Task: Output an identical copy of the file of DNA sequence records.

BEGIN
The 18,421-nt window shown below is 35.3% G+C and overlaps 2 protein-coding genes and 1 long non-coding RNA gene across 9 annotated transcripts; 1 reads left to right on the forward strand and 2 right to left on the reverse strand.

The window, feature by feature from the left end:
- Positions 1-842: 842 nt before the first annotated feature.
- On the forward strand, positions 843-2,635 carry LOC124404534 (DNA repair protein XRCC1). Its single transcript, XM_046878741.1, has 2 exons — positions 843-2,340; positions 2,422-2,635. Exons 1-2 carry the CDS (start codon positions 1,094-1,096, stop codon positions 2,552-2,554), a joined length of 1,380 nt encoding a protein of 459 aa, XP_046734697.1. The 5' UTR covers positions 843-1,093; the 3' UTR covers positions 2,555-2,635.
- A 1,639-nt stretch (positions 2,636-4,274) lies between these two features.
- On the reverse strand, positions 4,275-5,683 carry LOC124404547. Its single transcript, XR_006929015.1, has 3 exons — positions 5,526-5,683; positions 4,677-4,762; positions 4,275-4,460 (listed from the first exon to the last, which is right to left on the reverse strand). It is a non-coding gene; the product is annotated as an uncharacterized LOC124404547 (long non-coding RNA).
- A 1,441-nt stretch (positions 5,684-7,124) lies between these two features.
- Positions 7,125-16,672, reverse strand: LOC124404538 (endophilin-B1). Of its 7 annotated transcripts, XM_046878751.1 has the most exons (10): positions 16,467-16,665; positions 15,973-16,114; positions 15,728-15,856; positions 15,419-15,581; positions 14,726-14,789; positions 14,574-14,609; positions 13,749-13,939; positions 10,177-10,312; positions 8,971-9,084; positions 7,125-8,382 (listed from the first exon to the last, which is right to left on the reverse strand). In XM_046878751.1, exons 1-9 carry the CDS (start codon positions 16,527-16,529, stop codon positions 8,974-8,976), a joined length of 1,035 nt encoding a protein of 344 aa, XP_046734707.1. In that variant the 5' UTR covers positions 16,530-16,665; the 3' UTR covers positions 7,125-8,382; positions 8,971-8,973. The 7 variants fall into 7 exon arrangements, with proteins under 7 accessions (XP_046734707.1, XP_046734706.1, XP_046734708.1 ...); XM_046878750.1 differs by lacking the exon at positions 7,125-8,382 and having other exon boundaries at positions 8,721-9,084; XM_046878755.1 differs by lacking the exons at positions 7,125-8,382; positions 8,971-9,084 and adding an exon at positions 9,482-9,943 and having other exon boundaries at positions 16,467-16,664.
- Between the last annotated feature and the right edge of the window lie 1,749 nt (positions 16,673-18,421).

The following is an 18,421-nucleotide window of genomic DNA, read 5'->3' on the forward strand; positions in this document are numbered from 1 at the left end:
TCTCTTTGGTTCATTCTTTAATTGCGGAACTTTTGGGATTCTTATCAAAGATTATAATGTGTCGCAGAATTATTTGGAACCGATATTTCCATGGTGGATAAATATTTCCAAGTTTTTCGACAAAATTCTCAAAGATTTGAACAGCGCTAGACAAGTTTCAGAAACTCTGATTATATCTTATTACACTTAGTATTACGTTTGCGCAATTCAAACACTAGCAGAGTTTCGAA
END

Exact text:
The 18,421-nt window shown below is 35.3% G+C and overlaps 2 protein-coding genes and 1 long non-coding RNA gene across 9 annotated transcripts; 1 reads left to right on the forward strand and 2 right to left on the reverse strand.

The window, feature by feature from the left end:
- Positions 1-842: 842 nt before the first annotated feature.
- On the forward strand, positions 843-2,635 carry LOC124404534 (DNA repair protein XRCC1). Its single transcript, XM_046878741.1, has 2 exons — positions 843-2,340; positions 2,422-2,635. Exons 1-2 carry the CDS (start codon positions 1,094-1,096, stop codon positions 2,552-2,554), a joined length of 1,380 nt encoding a protein of 459 aa, XP_046734697.1. The 5' UTR covers positions 843-1,093; the 3' UTR covers positions 2,555-2,635.
- A 1,639-nt stretch (positions 2,636-4,274) lies between these two features.
- On the reverse strand, positions 4,275-5,683 carry LOC124404547. Its single transcript, XR_006929015.1, has 3 exons — positions 5,526-5,683; positions 4,677-4,762; positions 4,275-4,460 (listed from the first exon to the last, which is right to left on the reverse strand). It is a non-coding gene; the product is annotated as an uncharacterized LOC124404547 (long non-coding RNA).
- A 1,441-nt stretch (positions 5,684-7,124) lies between these two features.
- Positions 7,125-16,672, reverse strand: LOC124404538 (endophilin-B1). Of its 7 annotated transcripts, XM_046878751.1 has the most exons (10): positions 16,467-16,665; positions 15,973-16,114; positions 15,728-15,856; positions 15,419-15,581; positions 14,726-14,789; positions 14,574-14,609; positions 13,749-13,939; positions 10,177-10,312; positions 8,971-9,084; positions 7,125-8,382 (listed from the first exon to the last, which is right to left on the reverse strand). In XM_046878751.1, exons 1-9 carry the CDS (start codon positions 16,527-16,529, stop codon positions 8,974-8,976), a joined length of 1,035 nt encoding a protein of 344 aa, XP_046734707.1. In that variant the 5' UTR covers positions 16,530-16,665; the 3' UTR covers positions 7,125-8,382; positions 8,971-8,973. The 7 variants fall into 7 exon arrangements, with proteins under 7 accessions (XP_046734707.1, XP_046734706.1, XP_046734708.1 ...); XM_046878750.1 differs by lacking the exon at positions 7,125-8,382 and having other exon boundaries at positions 8,721-9,084; XM_046878755.1 differs by lacking the exons at positions 7,125-8,382; positions 8,971-9,084 and adding an exon at positions 9,482-9,943 and having other exon boundaries at positions 16,467-16,664.
- Between the last annotated feature and the right edge of the window lie 1,749 nt (positions 16,673-18,421).

The following is an 18,421-nucleotide window of genomic DNA, read 5'->3' on the forward strand; positions in this document are numbered from 1 at the left end:
TCTCTTTGGTTCATTCTTTAATTGCGGAACTTTTGGGATTCTTATCAAAGATTATAATGTGTCGCAGAATTATTTGGAACCGATATTTCCATGGTGGATAAATATTTCCAAGTTTTTCGACAAAATTCTCAAAGATTTGAACAGCGCTAGACAAGTTTCAGAAACTCTGATTATATCTTATTACACTTAGTATTACGTTTGCGCAATTCAAACACTAGCAGAGTTTCGAA